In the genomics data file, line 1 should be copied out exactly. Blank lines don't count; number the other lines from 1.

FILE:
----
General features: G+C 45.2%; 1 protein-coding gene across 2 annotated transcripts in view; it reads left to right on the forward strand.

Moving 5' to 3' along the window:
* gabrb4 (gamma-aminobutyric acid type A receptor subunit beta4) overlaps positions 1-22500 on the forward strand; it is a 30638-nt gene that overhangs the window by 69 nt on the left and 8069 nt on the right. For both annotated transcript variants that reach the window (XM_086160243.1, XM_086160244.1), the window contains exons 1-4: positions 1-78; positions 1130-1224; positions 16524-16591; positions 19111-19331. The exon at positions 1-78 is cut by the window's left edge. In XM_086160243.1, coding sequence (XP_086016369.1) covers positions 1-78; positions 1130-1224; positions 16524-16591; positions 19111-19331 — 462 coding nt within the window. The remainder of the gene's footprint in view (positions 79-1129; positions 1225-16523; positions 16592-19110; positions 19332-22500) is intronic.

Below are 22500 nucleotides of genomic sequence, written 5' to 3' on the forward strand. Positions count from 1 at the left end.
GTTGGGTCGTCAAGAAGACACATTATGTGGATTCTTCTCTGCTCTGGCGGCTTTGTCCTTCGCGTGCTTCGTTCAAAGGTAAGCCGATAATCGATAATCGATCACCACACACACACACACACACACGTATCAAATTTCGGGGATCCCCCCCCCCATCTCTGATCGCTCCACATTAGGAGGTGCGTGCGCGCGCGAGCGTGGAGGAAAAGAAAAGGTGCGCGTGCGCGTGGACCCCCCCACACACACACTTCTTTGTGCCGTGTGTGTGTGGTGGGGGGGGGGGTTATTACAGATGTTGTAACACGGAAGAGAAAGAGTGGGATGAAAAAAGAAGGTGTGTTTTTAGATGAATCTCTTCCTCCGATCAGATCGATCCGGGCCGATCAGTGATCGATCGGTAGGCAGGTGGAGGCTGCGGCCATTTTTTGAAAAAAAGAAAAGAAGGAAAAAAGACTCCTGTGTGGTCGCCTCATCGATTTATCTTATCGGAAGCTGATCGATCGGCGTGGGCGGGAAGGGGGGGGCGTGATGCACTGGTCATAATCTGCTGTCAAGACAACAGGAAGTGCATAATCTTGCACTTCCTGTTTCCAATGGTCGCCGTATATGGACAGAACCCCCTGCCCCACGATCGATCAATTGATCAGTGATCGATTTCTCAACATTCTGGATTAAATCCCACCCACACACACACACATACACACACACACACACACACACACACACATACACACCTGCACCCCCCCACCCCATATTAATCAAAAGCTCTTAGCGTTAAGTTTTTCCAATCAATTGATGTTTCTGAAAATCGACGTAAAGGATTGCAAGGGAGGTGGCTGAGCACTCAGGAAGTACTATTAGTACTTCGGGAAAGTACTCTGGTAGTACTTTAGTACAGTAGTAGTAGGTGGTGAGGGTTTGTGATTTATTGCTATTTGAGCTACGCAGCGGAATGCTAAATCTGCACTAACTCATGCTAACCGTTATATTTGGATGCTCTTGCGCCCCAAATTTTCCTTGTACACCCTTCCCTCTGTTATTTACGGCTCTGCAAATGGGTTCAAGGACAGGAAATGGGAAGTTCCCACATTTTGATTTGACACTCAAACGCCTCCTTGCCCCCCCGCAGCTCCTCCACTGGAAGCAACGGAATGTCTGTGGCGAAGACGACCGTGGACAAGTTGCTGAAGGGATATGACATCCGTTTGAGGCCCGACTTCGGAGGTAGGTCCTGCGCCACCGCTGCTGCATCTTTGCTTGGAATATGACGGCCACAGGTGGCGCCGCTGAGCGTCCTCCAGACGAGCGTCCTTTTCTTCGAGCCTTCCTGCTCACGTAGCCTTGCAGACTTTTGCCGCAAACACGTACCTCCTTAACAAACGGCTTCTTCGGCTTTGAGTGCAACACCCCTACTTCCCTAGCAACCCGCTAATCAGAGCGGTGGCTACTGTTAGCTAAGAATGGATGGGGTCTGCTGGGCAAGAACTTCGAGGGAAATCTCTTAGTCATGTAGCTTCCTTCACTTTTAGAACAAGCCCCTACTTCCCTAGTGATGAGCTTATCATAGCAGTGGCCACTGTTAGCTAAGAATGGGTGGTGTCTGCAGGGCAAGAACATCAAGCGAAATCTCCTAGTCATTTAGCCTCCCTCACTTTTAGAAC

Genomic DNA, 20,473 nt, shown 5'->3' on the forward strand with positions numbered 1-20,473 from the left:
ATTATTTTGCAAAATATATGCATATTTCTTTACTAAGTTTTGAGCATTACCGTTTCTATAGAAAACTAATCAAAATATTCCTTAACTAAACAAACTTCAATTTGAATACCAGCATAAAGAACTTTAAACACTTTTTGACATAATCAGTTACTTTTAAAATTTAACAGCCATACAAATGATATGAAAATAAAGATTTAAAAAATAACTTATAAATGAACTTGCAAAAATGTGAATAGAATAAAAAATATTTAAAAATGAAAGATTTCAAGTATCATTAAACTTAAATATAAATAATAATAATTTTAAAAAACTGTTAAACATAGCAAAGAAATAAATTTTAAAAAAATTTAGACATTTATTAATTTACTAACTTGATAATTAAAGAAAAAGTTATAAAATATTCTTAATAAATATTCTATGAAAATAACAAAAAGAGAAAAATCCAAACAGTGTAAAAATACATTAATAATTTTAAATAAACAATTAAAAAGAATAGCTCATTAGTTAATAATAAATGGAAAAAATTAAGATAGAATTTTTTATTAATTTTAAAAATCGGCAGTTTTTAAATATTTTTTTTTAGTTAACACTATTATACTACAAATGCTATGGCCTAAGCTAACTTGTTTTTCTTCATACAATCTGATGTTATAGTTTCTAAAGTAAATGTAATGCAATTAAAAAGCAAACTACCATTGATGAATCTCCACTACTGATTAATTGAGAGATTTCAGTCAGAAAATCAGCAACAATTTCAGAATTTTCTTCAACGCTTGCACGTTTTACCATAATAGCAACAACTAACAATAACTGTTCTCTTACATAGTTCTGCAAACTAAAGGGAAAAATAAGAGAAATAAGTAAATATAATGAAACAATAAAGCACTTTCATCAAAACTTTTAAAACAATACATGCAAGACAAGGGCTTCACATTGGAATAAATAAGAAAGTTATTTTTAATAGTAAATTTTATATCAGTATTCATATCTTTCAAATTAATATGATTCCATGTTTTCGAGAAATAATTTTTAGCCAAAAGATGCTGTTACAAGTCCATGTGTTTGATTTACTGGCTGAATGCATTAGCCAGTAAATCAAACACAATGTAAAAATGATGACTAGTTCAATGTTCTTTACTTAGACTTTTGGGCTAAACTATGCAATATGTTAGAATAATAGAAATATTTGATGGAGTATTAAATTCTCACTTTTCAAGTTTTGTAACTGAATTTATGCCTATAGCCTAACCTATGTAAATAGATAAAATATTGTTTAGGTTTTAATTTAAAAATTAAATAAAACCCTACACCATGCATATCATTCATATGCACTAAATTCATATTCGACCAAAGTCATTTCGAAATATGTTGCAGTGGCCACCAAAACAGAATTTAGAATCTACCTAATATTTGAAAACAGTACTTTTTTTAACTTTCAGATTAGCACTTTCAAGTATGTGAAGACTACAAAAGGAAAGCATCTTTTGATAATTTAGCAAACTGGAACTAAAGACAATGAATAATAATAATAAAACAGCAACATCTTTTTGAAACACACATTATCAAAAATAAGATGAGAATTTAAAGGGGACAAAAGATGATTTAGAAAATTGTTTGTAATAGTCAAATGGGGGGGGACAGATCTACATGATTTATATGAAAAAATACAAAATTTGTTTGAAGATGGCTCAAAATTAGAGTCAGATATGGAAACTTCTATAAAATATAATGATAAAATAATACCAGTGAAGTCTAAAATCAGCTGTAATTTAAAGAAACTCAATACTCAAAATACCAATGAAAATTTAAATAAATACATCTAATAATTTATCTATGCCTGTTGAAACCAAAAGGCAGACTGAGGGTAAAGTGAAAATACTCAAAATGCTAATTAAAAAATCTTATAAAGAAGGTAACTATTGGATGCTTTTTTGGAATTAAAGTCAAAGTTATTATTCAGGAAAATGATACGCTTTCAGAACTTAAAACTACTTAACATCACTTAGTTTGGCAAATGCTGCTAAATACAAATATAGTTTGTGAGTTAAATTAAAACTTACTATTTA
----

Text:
General features: G+C 45.2%; 1 protein-coding gene across 2 annotated transcripts in view; it reads left to right on the forward strand.